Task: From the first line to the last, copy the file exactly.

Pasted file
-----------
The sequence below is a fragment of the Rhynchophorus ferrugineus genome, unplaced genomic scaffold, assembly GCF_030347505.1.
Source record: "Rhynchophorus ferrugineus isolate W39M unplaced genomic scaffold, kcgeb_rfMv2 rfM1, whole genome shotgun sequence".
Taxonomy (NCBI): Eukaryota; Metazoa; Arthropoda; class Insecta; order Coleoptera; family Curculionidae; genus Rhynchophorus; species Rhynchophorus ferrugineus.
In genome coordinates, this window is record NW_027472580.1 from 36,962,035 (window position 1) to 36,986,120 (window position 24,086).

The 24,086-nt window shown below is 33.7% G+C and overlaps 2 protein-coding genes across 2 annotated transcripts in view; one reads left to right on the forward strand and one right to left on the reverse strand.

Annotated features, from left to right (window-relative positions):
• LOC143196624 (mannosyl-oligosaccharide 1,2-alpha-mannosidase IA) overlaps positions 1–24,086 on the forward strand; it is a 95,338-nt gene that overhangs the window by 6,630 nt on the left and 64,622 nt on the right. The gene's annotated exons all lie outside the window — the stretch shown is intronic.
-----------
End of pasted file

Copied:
The sequence below is a fragment of the Rhynchophorus ferrugineus genome, unplaced genomic scaffold, assembly GCF_030347505.1.
Source record: "Rhynchophorus ferrugineus isolate W39M unplaced genomic scaffold, kcgeb_rfMv2 rfM1, whole genome shotgun sequence".
Taxonomy (NCBI): Eukaryota; Metazoa; Arthropoda; class Insecta; order Coleoptera; family Curculionidae; genus Rhynchophorus; species Rhynchophorus ferrugineus.
In genome coordinates, this window is record NW_027472580.1 from 36,962,035 (window position 1) to 36,986,120 (window position 24,086).

The 24,086-nt window shown below is 33.7% G+C and overlaps 2 protein-coding genes across 2 annotated transcripts in view; one reads left to right on the forward strand and one right to left on the reverse strand.

Annotated features, from left to right (window-relative positions):
• LOC143196624 (mannosyl-oligosaccharide 1,2-alpha-mannosidase IA) overlaps positions 1–24,086 on the forward strand; it is a 95,338-nt gene that overhangs the window by 6,630 nt on the left and 64,622 nt on the right. The gene's annotated exons all lie outside the window — the stretch shown is intronic.